Clifford May is right to note that both China and the Islamic State and its affiliates pose a threat to Africa’s development and growth (“A sorry summit: Biden avoids pivotal issues in meeting with African lawyers,” Web, Jan. 4). But Africa must contend with another security threat: Iran.
Although it is far from Africa’s shores, the Islamic Republic poses a keen threat. The regime’s proxies operate with near impunity on the continent. Hezbollah is foremost among them.
The Lebanese-based terrorist group relies on Africa to help fill its coffers. Hezbollah engages in drug and ivory smuggling, poaching, and other illegal and illicit activities to bolster its finances. And Africa, along with swaths of Latin America, is key to providing Hezbollah with the money and support that it needs to target the United States and its allies, including Israel.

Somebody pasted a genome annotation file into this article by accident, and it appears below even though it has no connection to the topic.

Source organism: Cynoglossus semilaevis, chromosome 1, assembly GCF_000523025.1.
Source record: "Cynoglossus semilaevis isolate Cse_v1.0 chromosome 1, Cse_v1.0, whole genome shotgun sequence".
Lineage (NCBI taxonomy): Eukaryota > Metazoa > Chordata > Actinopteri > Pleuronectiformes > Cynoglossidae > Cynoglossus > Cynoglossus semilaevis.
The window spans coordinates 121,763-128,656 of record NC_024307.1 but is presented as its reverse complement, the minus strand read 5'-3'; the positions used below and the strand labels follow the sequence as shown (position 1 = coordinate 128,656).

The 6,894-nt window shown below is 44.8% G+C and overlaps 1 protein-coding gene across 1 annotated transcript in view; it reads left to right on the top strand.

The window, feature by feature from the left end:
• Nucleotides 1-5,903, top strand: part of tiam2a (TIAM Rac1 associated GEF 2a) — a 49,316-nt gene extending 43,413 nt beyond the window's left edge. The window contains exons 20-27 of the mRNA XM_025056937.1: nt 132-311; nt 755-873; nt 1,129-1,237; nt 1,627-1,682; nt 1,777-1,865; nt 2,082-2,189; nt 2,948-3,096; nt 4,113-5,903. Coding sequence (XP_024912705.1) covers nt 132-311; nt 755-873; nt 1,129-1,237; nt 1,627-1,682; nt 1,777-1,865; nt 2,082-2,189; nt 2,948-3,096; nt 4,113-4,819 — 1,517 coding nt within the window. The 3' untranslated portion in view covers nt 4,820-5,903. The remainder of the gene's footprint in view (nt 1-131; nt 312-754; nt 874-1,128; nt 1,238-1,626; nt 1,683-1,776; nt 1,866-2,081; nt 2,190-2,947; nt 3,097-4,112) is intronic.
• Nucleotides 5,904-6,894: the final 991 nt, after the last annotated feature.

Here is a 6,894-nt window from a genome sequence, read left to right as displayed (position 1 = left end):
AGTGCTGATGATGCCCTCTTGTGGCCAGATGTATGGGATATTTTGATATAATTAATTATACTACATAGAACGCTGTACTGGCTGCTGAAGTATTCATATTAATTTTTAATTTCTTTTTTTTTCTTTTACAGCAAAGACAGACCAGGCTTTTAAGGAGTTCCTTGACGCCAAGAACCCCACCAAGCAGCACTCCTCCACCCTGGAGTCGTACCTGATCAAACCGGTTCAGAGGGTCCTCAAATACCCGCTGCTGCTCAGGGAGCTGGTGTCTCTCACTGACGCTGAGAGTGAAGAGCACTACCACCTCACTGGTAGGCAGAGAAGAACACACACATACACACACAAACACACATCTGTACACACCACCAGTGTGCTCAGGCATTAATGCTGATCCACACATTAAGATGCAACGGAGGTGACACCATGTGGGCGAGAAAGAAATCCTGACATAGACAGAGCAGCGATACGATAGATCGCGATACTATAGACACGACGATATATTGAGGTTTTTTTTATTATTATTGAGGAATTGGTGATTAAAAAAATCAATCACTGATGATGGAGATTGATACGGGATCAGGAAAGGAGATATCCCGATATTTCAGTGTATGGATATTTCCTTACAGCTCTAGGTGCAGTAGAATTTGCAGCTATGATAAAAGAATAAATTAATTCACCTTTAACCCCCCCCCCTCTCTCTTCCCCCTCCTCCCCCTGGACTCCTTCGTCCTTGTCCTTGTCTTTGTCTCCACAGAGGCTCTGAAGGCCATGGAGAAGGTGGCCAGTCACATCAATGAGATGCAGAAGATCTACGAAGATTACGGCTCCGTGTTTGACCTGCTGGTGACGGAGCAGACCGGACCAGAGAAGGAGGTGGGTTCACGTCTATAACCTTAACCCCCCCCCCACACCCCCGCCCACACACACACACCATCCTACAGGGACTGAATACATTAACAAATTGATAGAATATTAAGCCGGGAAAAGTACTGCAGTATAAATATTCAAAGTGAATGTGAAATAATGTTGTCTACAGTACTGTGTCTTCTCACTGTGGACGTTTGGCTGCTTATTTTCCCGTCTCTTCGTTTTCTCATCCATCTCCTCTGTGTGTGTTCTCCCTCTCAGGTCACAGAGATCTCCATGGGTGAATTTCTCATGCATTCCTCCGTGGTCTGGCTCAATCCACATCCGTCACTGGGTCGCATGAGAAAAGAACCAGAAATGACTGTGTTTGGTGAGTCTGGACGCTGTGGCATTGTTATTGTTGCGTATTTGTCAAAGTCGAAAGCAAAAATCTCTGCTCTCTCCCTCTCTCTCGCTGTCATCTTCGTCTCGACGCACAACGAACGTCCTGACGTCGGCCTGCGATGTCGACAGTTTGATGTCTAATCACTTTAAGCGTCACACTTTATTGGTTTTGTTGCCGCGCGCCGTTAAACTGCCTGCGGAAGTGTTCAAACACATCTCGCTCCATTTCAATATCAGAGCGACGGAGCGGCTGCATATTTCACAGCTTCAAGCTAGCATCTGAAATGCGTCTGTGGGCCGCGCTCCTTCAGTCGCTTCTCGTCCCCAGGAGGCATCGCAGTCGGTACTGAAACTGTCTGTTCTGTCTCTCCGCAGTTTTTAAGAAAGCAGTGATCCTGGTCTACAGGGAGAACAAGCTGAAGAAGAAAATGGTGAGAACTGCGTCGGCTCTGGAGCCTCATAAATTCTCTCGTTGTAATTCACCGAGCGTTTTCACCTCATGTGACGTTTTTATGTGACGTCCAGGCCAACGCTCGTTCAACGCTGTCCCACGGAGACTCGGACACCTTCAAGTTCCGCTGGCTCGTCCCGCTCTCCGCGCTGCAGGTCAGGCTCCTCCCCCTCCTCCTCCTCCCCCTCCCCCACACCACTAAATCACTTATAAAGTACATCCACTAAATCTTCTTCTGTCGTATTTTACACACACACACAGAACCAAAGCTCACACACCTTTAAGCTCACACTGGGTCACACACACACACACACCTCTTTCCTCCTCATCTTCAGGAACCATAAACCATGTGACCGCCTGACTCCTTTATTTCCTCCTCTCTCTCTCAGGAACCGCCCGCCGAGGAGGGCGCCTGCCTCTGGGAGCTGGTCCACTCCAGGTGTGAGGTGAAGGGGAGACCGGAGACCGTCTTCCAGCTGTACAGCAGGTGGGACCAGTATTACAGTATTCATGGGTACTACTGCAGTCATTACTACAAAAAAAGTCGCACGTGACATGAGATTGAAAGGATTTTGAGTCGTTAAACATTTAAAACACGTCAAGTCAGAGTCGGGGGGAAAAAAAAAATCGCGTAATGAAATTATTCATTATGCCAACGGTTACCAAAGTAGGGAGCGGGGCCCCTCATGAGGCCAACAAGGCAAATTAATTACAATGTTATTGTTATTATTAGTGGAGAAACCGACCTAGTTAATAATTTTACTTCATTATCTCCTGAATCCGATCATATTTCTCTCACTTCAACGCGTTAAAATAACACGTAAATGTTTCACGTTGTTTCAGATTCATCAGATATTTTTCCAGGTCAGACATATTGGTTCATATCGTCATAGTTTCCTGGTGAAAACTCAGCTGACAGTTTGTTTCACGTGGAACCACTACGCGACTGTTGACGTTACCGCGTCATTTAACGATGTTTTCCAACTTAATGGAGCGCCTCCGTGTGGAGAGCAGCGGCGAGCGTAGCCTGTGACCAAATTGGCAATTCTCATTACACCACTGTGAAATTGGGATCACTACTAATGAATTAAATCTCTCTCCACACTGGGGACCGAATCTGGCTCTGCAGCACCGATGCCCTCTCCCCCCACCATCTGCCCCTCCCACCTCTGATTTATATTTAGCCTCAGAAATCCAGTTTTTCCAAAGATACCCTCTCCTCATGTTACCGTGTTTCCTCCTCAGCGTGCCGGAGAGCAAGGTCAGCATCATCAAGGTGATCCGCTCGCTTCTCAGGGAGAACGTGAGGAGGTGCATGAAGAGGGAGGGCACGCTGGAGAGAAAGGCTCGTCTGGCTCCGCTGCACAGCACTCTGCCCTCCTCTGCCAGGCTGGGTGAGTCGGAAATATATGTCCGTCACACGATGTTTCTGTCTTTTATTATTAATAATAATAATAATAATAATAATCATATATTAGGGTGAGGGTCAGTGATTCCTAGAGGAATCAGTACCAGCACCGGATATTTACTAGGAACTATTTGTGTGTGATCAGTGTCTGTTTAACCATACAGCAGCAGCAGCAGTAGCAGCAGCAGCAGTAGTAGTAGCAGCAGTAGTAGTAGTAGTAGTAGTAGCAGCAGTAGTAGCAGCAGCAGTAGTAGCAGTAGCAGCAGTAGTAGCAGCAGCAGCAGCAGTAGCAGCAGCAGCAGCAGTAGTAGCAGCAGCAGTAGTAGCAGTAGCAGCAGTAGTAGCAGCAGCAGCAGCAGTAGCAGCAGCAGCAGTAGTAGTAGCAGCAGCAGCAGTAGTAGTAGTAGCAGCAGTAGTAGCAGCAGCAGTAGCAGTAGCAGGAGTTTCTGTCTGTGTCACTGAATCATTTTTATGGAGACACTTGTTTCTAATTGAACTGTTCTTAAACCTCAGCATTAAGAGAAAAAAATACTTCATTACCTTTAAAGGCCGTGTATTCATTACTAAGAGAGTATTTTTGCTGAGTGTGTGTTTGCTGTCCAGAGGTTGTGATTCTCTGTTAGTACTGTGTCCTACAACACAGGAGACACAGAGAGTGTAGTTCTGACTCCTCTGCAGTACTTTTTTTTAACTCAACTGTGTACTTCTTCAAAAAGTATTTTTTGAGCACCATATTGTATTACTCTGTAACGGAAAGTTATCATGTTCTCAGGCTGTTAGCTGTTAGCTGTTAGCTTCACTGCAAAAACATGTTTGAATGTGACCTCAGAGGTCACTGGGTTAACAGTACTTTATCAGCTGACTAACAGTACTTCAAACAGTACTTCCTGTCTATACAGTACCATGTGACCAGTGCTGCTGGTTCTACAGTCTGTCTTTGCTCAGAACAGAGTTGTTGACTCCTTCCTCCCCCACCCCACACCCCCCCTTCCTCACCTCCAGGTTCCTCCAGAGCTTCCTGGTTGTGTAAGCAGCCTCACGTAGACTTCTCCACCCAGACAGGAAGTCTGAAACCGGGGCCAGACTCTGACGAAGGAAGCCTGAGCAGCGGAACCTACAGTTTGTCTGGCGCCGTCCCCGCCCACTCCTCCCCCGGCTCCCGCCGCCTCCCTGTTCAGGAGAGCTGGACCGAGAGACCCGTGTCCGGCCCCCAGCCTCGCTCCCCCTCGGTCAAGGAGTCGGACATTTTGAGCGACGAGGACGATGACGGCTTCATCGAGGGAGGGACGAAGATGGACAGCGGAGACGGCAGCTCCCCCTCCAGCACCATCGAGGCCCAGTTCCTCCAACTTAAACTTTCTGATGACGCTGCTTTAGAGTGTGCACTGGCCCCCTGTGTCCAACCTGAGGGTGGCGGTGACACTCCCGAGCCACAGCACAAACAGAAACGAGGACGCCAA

Iran, the terror analyst Danny Citrinowicz has noted, “has created an infrastructure of mosques, cultural centers, charitable networks and educational institutions which have spread its revolutionary ethos to Africa.” In short: Africa provides Iran with more than money, but also a reservoir of strategic depth in the ideological realm.
Importantly, there are real costs to allowing Iranian influence in Africa to go unchecked. The U.S. and its allies should work to make Iran pay for its imperial ambitions, instead of benefiting from them.
The writer is a senior research analyst for the Committee for Accuracy in Middle East Reporting and Analysis
(Note: A slightly different version of this letter to the editor appeared in the Washington Times on Jan. 5, 2023)